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Underappreciated Cartridges

So, I've been reading an agriculture book and another book on safari rifles this afternoon and this thought came to mind: what cartridges do you think are underappreciated, but do very well within their niche. In other words, the Rodney Dangerfield of cartridges because they get "no respect". (I have a few in mind, but will reserve them for another post.)

Enjoy friends. :)

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280 Remington. It had a goofy start in semi-autos. It was loaded a little light for longevity, bit the same rifle was also chambered in 270. Makes no sense. Then it was loaded hotter as the 7mm Remington Express, but people who can’t read would mistake it for 7mm Remington Magnum. So, it was renamed 280 and loaded the way it should have. Similar velocities as the 270 with a wider variety of bullets. A little less recoil and higher BCs than the 30-06 if that really matters. Just a great cartridge.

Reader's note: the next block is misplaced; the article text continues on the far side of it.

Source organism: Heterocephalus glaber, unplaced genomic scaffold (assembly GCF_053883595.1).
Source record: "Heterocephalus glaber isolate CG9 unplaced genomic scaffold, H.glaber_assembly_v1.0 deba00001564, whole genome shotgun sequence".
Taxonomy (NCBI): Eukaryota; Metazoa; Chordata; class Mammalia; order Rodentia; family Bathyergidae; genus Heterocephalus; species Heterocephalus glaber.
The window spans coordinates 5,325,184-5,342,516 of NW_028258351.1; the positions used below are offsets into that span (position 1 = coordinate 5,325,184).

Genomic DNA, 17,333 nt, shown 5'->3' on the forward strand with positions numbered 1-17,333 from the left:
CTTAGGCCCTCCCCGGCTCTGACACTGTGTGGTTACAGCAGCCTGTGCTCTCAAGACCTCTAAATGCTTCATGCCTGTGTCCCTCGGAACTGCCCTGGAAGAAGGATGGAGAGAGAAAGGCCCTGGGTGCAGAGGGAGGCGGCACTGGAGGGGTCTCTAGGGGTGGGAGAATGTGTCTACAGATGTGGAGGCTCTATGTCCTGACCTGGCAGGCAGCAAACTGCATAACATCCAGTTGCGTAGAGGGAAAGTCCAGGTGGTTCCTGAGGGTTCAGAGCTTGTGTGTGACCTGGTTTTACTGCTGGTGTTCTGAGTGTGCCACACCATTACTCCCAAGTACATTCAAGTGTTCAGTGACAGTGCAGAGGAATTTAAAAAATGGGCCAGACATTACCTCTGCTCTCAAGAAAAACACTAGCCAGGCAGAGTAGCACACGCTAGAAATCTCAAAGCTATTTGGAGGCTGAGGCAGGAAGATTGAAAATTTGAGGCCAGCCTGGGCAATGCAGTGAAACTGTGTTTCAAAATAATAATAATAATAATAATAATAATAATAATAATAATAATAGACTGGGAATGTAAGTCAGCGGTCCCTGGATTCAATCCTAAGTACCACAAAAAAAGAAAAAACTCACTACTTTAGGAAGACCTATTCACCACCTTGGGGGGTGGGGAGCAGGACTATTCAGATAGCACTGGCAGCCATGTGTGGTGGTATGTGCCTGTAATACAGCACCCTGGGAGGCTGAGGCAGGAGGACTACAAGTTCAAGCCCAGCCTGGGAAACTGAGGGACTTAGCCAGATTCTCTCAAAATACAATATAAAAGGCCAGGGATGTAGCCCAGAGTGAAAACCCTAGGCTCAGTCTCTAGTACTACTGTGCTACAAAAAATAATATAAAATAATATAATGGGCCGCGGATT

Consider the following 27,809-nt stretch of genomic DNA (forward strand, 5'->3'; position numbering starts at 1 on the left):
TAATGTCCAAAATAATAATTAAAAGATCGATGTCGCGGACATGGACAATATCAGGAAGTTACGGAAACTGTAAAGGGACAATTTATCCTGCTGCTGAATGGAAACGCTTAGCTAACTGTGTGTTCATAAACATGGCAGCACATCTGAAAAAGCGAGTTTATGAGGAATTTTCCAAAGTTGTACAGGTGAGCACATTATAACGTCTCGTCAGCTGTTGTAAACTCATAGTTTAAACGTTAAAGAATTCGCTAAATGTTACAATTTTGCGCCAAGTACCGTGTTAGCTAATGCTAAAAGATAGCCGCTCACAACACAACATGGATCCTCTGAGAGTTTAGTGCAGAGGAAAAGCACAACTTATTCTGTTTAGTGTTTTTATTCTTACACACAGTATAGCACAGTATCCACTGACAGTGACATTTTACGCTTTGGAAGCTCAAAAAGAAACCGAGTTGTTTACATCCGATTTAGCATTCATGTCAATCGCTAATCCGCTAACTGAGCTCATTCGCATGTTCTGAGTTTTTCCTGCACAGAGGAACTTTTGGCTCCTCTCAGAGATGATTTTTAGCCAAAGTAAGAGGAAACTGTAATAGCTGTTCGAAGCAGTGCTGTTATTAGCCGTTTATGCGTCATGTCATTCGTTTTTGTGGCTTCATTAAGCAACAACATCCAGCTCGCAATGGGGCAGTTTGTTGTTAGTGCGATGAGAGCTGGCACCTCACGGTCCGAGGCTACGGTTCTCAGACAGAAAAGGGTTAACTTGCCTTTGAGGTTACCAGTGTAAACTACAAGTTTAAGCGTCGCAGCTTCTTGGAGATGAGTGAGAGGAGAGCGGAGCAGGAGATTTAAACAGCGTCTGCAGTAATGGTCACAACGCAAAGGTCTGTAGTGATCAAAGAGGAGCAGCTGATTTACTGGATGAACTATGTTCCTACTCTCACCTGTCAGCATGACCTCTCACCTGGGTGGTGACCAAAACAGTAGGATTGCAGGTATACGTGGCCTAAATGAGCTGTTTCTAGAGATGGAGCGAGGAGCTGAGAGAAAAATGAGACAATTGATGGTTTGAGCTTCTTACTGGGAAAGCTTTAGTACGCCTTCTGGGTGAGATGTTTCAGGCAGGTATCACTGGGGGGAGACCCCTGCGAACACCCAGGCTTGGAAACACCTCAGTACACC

In a lot of ways, many older cartridges that came out before 1950 are now under-appreciated. People claim the 308 is pretty much equal to the 30-06. They even cite the tests from the 50s showing that. Thats 308 loaded to max pressure vs M2 Ball. Load 30-06 at the same pressure in a modern rifle with H4350, RL19, Big Game, or H4831 with heavier bullets, and its a much more capable cartridge.

Call it the 300 Whelen Express if 30-06 seems too boring.
 
While I’m at it, the quarter bores aren’t getting any love these days. The 6mm and 6.5mm bullets on each side ofnit have much better bullet options, but the 250-3000, 257 Roberts, 25-06, and the 257 Weatherby are awesome deer cartridges. The 25-06 is my least favorite because the 270 fits in the same rifles and does everything just as well with a bigger bullet.

But, if your niche is hunting deer or antelope where ranges stretch beyond 200 yards but are within 400 yards, its a great choice. Or, even if you’re a little recoil sensitive. Great predator cartridge in the wind, but so is the 243 with 105s.